mRNA decapping is not the only mRNA regulatory pathway characterized by constitutive defense responses. Indeed, mutants of nonsense‐mediated decay including upf3‐1, upf1‐5 and smg7 mutants display autoimmune phenotypes (Jeong et al, 2011; Rayson et al, 2012a; Riehs‐Kearnan et al, 2012; Shi et al, 2012). Their phenotypes are also suppressed by mutations in immune regulators such as eds1 and pad4 (Rayson et al, 2012b; Riehs‐Kearnan et al, 2012), similar to what we find for pat1. This suggests that these components could also be under surveillance and may be suppressed by mutations in specific R genes. Recently, it was suggested that nonsense‐mediated decay controls turnover of R gene mRNAs and cause autoimmunity in smg7 (Gloggnitzer et al, 2014). However, since autoimmunity in smg7 depends on a specific allele of the R protein RPS6, it is also possible that SMG7 is under surveillance. Most significantly, this suggests that plants have developed complex sensors to monitor the integrity of these pathways, which is consistent with the importance of differential gene expression in response to pathogen perception.
We detected PAT1 phosphorylation by PAMP‐activated MPK4, and weakly also by MPK6 in vitro. We also identified PAT1 Ser208 and Ser343 as in planta phosphorylation sites by mass spectrometry. Since PAT1 phosphorylation was reduced in vitro when Ser208 was mutated to Ala, this site may be a key target of MPK4 (Fig 2B). Interestingly, Ser208 is conserved in Physcomitrella patens (moss), rice, the Arabidopsis PAT1 homologues, and Xenopus PATL2, but not in human or yeast PAT1 (Supplementary Fig S10). Although Ser208 corresponds to an SP site in Xenopus PATL1/xPAT1b, PATL1 is known to be phosphorylated on Ser62 by an unknown kinase (Marnef et al, 2010). Thus, Ser208 may represent a plant‐specific site or mechanism. While Ser208 is conserved in plant PAT1 orthologs, Ser342/3 is not. As Ser342/3 does not correspond to SP sites, they may be phosphorylated by kinases other than MPKs. Furthermore, we detected PAT1 phosphorylation in planta irrespective of PAMP treatment.
PAT1 phosphorylation by MPKs has not been shown in any system, although several phosphosites have been identified in human and yeast PAT1 proteins (PhosphoElm, http://phospho.elm.eu.org/ and Phosida http://www.phosida.com/databases). However, other decapping complex members are subject to stress‐induced MPK‐mediated phosphorylation. For example, human DCP1a is phosphorylated by c‐Jun N‐terminal kinase in response to stress (Rzeczkowski et al, 2011). Similarly, Ste20 phosphorylates yeast DCP2 upon glucose deprivation (Yoon et al, 2010). In both cases, phosphorylation seems only to be required for P‐body formation and not for general decapping (Yoon et al, 2010; Rzeczkowski et al, 2011). Arabidopsis MPK6 was shown to specifically phosphorylate DCP1 in plants during dehydration stress (Xu & Chua, 2012). Thus, the regulation of mRNA decay machinery by MPKs during stress responses seems to be a key mechanism in plants and other organisms, although exactly how this affects mRNA turnover remains elusive.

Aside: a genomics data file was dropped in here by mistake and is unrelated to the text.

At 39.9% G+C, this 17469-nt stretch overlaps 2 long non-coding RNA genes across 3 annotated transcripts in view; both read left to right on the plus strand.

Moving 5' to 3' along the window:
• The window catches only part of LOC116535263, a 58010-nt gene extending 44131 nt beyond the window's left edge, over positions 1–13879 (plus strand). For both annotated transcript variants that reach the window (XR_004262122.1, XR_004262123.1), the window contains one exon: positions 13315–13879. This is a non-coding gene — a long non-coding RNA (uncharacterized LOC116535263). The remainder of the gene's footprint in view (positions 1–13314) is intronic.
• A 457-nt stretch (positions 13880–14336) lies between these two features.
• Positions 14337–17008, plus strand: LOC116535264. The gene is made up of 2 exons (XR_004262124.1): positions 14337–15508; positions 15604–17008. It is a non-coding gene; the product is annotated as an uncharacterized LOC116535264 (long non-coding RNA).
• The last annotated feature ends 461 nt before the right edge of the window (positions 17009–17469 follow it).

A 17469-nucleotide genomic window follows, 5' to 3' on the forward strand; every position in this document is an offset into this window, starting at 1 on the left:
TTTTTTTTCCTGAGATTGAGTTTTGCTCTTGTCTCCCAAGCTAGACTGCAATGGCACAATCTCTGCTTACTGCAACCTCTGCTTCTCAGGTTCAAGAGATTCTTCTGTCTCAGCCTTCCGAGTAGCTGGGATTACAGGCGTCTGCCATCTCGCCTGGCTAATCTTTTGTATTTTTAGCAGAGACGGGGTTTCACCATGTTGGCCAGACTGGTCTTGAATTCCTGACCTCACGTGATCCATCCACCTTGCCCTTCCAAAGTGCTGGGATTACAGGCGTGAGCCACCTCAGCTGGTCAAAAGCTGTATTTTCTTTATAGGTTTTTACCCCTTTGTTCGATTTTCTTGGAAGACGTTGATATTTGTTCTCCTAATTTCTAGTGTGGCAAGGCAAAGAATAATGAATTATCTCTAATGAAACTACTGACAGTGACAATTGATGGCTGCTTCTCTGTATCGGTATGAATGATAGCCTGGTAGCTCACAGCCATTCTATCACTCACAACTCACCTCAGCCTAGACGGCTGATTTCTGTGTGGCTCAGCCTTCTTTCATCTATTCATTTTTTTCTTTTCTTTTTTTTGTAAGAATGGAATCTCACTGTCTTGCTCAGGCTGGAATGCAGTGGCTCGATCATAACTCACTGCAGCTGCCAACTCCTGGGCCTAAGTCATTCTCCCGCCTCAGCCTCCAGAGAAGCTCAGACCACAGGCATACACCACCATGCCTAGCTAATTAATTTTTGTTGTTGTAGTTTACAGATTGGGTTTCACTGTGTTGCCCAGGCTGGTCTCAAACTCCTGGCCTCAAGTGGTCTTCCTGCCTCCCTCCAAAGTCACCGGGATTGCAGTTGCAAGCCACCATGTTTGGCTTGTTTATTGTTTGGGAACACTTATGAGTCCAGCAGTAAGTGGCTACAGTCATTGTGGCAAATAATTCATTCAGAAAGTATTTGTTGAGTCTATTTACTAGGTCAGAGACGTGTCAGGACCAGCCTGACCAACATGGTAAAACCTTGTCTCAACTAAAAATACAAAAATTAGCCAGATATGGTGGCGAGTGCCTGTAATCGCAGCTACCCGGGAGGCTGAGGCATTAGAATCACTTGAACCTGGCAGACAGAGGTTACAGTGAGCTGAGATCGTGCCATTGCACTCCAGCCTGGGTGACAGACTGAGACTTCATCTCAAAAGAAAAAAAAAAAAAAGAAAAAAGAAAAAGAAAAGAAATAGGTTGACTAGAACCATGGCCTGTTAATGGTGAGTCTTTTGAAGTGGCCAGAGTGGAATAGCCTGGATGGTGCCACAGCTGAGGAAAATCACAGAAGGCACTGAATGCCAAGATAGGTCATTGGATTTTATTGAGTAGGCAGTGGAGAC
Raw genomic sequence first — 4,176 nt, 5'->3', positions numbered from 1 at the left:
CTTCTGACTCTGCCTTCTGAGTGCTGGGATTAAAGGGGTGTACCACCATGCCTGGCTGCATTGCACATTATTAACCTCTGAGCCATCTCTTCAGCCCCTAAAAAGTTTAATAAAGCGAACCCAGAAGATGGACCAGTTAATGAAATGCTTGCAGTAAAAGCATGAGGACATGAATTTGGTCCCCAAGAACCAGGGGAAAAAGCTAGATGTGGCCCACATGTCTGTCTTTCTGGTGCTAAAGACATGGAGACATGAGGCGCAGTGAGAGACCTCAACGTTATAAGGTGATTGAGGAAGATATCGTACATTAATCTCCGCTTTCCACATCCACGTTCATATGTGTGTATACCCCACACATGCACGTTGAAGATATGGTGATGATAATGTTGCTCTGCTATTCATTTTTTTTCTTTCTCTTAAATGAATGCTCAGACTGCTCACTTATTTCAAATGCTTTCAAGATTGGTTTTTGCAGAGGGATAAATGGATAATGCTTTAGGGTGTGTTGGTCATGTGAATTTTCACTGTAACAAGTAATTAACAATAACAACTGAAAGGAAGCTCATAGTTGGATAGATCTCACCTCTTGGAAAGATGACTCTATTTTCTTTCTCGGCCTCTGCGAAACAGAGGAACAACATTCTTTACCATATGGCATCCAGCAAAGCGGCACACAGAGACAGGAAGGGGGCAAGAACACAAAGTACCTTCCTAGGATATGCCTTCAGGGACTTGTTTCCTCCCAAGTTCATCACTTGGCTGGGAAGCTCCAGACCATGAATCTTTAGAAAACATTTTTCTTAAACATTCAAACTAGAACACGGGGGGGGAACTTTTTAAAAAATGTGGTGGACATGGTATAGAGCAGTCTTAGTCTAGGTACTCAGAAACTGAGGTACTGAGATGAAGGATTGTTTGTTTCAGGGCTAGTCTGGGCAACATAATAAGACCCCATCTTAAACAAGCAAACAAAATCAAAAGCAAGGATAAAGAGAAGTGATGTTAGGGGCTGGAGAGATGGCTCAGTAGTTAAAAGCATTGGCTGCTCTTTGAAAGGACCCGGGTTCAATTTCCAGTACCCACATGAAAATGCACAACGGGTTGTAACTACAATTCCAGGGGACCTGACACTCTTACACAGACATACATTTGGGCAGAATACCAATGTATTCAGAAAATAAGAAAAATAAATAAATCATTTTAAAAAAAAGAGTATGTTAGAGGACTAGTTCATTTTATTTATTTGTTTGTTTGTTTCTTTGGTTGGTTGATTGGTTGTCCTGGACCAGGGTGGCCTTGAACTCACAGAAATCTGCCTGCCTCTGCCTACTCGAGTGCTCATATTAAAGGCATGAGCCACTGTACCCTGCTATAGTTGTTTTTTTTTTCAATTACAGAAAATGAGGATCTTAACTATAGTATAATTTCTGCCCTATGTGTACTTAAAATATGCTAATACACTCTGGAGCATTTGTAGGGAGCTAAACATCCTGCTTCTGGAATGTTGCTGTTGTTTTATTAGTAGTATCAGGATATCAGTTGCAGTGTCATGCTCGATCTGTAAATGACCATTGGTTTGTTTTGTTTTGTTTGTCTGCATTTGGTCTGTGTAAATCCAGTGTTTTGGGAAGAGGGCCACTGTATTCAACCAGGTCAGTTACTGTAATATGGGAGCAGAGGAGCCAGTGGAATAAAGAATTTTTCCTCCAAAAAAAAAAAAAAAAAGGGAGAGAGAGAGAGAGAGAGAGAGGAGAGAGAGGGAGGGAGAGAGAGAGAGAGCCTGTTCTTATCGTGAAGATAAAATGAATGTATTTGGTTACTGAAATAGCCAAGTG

Materials and Methods
Plant materials and growth conditions
Arabidopsis thaliana ecotype Columbia (Col‐0) was used as a control. Seeds for T‐DNA insertion lines were from NASC (Nottingham, UK). The T‐DNA lines for At1g79090 (PAT1), both of which have insertions in the last exon, were Salk_040660 (here named pat1‐1) and WiscDsLox437D04 (pat1‐2). The T‐DNA insertion in At1g12280 (SUMM2) summ2‐8 (SAIL_1152A06), mkk1/2 (Zhang et al, 2012) and eds1‐2 (Parker et al, 1996) have been described. Genotyping primers for newly described T‐DNA lines are provided in Supplementary Table S1. Arabidopsis plants were grown in 9 × 9 cm pots at 22°C with a 8‐h photoperiod, or on plates containing Murashige–Skoog (MS) salts medium (Duchefa), 1% sucrose and 1% agar with a 16‐h photoperiod.